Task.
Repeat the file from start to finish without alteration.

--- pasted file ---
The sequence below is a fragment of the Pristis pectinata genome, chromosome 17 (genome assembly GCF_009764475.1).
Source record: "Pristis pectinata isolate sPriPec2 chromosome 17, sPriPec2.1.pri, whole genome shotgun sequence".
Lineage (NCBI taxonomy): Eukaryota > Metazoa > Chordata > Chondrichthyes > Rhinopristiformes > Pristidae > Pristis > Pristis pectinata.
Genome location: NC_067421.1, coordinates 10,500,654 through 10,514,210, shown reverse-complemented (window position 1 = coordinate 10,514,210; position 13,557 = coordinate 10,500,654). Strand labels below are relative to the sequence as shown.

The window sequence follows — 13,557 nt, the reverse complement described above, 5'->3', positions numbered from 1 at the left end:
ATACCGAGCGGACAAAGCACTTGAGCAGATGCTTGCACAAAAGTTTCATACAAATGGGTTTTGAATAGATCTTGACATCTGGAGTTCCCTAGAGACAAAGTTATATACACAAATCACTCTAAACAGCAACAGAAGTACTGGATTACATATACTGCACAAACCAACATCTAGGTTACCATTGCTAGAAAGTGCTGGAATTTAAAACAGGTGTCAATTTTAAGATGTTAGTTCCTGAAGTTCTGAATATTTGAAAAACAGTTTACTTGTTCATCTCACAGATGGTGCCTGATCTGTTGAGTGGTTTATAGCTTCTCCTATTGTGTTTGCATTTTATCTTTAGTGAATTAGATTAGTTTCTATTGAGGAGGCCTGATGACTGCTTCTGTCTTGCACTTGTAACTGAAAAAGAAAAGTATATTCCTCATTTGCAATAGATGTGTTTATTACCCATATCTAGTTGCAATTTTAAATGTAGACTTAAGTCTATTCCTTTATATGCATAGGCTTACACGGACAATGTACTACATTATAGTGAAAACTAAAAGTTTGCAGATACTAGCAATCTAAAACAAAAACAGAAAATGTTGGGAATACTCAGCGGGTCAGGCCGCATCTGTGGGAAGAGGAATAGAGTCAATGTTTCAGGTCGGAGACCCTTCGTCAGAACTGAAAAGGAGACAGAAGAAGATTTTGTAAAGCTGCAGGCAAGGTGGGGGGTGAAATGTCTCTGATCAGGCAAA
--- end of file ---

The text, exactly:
The sequence below is a fragment of the Pristis pectinata genome, chromosome 17 (genome assembly GCF_009764475.1).
Source record: "Pristis pectinata isolate sPriPec2 chromosome 17, sPriPec2.1.pri, whole genome shotgun sequence".
Lineage (NCBI taxonomy): Eukaryota > Metazoa > Chordata > Chondrichthyes > Rhinopristiformes > Pristidae > Pristis > Pristis pectinata.
Genome location: NC_067421.1, coordinates 10,500,654 through 10,514,210, shown reverse-complemented (window position 1 = coordinate 10,514,210; position 13,557 = coordinate 10,500,654). Strand labels below are relative to the sequence as shown.

The window sequence follows — 13,557 nt, the reverse complement described above, 5'->3', positions numbered from 1 at the left end:
ATACCGAGCGGACAAAGCACTTGAGCAGATGCTTGCACAAAAGTTTCATACAAATGGGTTTTGAATAGATCTTGACATCTGGAGTTCCCTAGAGACAAAGTTATATACACAAATCACTCTAAACAGCAACAGAAGTACTGGATTACATATACTGCACAAACCAACATCTAGGTTACCATTGCTAGAAAGTGCTGGAATTTAAAACAGGTGTCAATTTTAAGATGTTAGTTCCTGAAGTTCTGAATATTTGAAAAACAGTTTACTTGTTCATCTCACAGATGGTGCCTGATCTGTTGAGTGGTTTATAGCTTCTCCTATTGTGTTTGCATTTTATCTTTAGTGAATTAGATTAGTTTCTATTGAGGAGGCCTGATGACTGCTTCTGTCTTGCACTTGTAACTGAAAAAGAAAAGTATATTCCTCATTTGCAATAGATGTGTTTATTACCCATATCTAGTTGCAATTTTAAATGTAGACTTAAGTCTATTCCTTTATATGCATAGGCTTACACGGACAATGTACTACATTATAGTGAAAACTAAAAGTTTGCAGATACTAGCAATCTAAAACAAAAACAGAAAATGTTGGGAATACTCAGCGGGTCAGGCCGCATCTGTGGGAAGAGGAATAGAGTCAATGTTTCAGGTCGGAGACCCTTCGTCAGAACTGAAAAGGAGACAGAAGAAGATTTTGTAAAGCTGCAGGCAAGGTGGGGGGTGAAATGTCTCTGATCAGGCAAA